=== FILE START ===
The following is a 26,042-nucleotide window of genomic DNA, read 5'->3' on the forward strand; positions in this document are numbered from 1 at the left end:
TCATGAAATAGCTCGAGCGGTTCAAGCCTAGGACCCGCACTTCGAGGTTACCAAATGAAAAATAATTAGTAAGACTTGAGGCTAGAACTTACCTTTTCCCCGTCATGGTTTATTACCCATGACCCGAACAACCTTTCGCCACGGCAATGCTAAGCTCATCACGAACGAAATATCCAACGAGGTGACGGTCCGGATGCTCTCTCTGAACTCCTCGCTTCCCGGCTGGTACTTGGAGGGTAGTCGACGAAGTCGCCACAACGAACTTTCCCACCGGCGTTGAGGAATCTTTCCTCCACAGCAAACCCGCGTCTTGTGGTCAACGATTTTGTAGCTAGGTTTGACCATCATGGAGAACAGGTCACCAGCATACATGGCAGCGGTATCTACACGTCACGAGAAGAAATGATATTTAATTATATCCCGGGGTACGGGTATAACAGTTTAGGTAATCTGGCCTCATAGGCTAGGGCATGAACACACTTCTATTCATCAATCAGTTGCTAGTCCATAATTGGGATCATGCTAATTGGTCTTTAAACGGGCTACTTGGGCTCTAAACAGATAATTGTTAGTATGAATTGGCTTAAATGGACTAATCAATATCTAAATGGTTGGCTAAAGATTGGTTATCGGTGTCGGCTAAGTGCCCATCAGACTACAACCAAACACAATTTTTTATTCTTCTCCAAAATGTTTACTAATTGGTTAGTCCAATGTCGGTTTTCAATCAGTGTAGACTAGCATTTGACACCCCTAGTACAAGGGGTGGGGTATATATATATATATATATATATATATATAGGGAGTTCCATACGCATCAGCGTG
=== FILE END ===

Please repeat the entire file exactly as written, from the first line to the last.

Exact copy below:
The following is a 26,042-nucleotide window of genomic DNA, read 5'->3' on the forward strand; positions in this document are numbered from 1 at the left end:
TCATGAAATAGCTCGAGCGGTTCAAGCCTAGGACCCGCACTTCGAGGTTACCAAATGAAAAATAATTAGTAAGACTTGAGGCTAGAACTTACCTTTTCCCCGTCATGGTTTATTACCCATGACCCGAACAACCTTTCGCCACGGCAATGCTAAGCTCATCACGAACGAAATATCCAACGAGGTGACGGTCCGGATGCTCTCTCTGAACTCCTCGCTTCCCGGCTGGTACTTGGAGGGTAGTCGACGAAGTCGCCACAACGAACTTTCCCACCGGCGTTGAGGAATCTTTCCTCCACAGCAAACCCGCGTCTTGTGGTCAACGATTTTGTAGCTAGGTTTGACCATCATGGAGAACAGGTCACCAGCATACATGGCAGCGGTATCTACACGTCACGAGAAGAAATGATATTTAATTATATCCCGGGGTACGGGTATAACAGTTTAGGTAATCTGGCCTCATAGGCTAGGGCATGAACACACTTCTATTCATCAATCAGTTGCTAGTCCATAATTGGGATCATGCTAATTGGTCTTTAAACGGGCTACTTGGGCTCTAAACAGATAATTGTTAGTATGAATTGGCTTAAATGGACTAATCAATATCTAAATGGTTGGCTAAAGATTGGTTATCGGTGTCGGCTAAGTGCCCATCAGACTACAACCAAACACAATTTTTTATTCTTCTCCAAAATGTTTACTAATTGGTTAGTCCAATGTCGGTTTTCAATCAGTGTAGACTAGCATTTGACACCCCTAGTACAAGGGGTGGGGTATATATATATATATATATATATATATATAGGGAGTTCCATACGCATCAGCGTG